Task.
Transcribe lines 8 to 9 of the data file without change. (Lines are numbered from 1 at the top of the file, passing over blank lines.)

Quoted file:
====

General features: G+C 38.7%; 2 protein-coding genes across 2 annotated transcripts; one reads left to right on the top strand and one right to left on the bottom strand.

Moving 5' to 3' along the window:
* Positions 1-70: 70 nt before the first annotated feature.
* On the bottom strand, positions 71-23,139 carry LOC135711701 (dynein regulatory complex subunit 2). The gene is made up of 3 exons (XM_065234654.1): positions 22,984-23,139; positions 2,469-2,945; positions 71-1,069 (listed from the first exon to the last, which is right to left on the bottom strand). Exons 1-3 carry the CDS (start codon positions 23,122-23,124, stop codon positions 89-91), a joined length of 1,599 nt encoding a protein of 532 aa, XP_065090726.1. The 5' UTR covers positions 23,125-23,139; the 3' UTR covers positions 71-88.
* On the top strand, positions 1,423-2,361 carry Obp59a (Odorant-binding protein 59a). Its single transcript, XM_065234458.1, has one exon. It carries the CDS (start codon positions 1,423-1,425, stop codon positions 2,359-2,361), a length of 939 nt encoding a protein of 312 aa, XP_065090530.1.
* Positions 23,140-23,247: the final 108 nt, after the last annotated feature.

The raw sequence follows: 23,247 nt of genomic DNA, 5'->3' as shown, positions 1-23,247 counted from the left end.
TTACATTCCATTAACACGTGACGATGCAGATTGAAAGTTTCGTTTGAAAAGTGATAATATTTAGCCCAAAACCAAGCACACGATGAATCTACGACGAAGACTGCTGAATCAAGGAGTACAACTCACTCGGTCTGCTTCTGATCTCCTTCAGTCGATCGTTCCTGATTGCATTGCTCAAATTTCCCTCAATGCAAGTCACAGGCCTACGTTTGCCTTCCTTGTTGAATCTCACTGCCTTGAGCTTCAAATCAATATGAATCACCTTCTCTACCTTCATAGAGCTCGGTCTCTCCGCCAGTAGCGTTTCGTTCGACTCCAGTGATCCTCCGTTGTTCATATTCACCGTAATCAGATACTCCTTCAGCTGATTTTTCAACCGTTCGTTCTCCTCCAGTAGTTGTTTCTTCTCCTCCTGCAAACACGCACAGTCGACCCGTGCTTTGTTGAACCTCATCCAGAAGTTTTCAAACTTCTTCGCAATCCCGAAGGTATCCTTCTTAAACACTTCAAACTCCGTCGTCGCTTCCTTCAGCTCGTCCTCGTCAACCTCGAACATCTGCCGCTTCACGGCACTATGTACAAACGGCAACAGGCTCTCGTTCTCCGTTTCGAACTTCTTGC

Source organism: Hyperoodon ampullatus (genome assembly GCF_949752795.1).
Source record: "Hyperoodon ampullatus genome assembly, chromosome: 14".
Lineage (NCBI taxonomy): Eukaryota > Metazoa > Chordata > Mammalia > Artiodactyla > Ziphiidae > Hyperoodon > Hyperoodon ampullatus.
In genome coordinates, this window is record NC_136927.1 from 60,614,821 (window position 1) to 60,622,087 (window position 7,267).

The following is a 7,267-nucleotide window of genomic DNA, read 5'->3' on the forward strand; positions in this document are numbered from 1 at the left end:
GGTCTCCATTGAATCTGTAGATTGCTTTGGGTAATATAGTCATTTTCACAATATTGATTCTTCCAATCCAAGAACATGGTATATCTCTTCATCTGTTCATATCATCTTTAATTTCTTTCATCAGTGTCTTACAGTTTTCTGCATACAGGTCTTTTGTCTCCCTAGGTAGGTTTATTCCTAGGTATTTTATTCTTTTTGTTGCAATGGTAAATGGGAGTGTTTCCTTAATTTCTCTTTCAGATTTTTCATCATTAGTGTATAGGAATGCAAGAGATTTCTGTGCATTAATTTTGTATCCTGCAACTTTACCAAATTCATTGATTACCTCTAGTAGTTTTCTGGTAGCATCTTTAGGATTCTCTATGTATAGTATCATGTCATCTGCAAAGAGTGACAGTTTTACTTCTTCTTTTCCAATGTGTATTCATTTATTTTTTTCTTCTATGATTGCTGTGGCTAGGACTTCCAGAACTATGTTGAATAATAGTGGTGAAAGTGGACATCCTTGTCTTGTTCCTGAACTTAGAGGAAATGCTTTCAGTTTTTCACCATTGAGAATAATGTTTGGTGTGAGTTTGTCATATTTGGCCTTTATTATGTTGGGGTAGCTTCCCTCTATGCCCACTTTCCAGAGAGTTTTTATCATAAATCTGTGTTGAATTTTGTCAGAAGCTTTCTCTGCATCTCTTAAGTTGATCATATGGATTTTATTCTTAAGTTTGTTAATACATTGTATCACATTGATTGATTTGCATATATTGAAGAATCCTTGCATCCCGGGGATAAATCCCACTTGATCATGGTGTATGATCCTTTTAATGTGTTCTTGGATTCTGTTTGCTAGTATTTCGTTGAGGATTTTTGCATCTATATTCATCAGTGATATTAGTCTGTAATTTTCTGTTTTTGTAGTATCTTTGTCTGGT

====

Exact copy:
TTACATTCCATTAACACGTGACGATGCAGATTGAAAGTTTCGTTTGAAAAGTGATAATATTTAGCCCAAAACCAAGCACACGATGAATCTACGACGAAGACTGCTGAATCAAGGAGTACAACTCACTCGGTCTGCTTCTGATCTCCTTCAGTCGATCGTTCCTGATTGCATTGCTCAAATTTCCCTCAATGCAAGTCACAGGCCTACGTTTGCCTTCCTTGTTGAATCTCACTGCCTTGAGCTTCAAATCAATATGAATCACCTTCTCTACCTTCATAGAGCTCGGTCTCTCCGCCAGTAGCGTTTCGTTCGACTCCAGTGATCCTCCGTTGTTCATATTCACCGTAATCAGATACTCCTTCAGCTGATTTTTCAACCGTTCGTTCTCCTCCAGTAGTTGTTTCTTCTCCTCCTGCAAACACGCACAGTCGACCCGTGCTTTGTTGAACCTCATCCAGAAGTTTTCAAACTTCTTCGCAATCCCGAAGGTATCCTTCTTAAACACTTCAAACTCCGTCGTCGCTTCCTTCAGCTCGTCCTCGTCAACCTCGAACATCTGCCGCTTCACGGCACTATGTACAAACGGCAACAGGCTCTCGTTCTCCGTTTCGAACTTCTTGC

Source organism: Hyperoodon ampullatus (genome assembly GCF_949752795.1).